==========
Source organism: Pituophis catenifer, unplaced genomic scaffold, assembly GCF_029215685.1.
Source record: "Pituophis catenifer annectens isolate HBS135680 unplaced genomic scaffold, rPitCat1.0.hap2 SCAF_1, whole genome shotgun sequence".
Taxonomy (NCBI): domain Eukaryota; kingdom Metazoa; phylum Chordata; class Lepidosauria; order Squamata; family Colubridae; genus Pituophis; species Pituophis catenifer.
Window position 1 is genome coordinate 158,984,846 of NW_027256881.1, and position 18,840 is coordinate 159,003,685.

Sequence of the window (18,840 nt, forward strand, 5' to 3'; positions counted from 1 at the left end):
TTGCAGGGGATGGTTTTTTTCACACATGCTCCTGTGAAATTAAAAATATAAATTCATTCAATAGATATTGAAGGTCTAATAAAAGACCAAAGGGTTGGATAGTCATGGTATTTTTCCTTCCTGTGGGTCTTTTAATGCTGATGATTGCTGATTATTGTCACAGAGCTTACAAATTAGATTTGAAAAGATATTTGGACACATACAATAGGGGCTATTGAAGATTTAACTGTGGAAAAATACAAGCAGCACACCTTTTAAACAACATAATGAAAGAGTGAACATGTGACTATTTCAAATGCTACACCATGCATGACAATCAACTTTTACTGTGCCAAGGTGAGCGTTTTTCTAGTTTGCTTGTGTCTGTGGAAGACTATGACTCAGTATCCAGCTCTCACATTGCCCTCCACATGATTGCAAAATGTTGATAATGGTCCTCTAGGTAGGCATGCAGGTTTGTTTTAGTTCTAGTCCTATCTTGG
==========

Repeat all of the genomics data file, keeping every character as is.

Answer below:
Source organism: Pituophis catenifer, unplaced genomic scaffold, assembly GCF_029215685.1.
Source record: "Pituophis catenifer annectens isolate HBS135680 unplaced genomic scaffold, rPitCat1.0.hap2 SCAF_1, whole genome shotgun sequence".
Taxonomy (NCBI): domain Eukaryota; kingdom Metazoa; phylum Chordata; class Lepidosauria; order Squamata; family Colubridae; genus Pituophis; species Pituophis catenifer.
Window position 1 is genome coordinate 158,984,846 of NW_027256881.1, and position 18,840 is coordinate 159,003,685.

Sequence of the window (18,840 nt, forward strand, 5' to 3'; positions counted from 1 at the left end):
TTGCAGGGGATGGTTTTTTTCACACATGCTCCTGTGAAATTAAAAATATAAATTCATTCAATAGATATTGAAGGTCTAATAAAAGACCAAAGGGTTGGATAGTCATGGTATTTTTCCTTCCTGTGGGTCTTTTAATGCTGATGATTGCTGATTATTGTCACAGAGCTTACAAATTAGATTTGAAAAGATATTTGGACACATACAATAGGGGCTATTGAAGATTTAACTGTGGAAAAATACAAGCAGCACACCTTTTAAACAACATAATGAAAGAGTGAACATGTGACTATTTCAAATGCTACACCATGCATGACAATCAACTTTTACTGTGCCAAGGTGAGCGTTTTTCTAGTTTGCTTGTGTCTGTGGAAGACTATGACTCAGTATCCAGCTCTCACATTGCCCTCCACATGATTGCAAAATGTTGATAATGGTCCTCTAGGTAGGCATGCAGGTTTGTTTTAGTTCTAGTCCTATCTTGG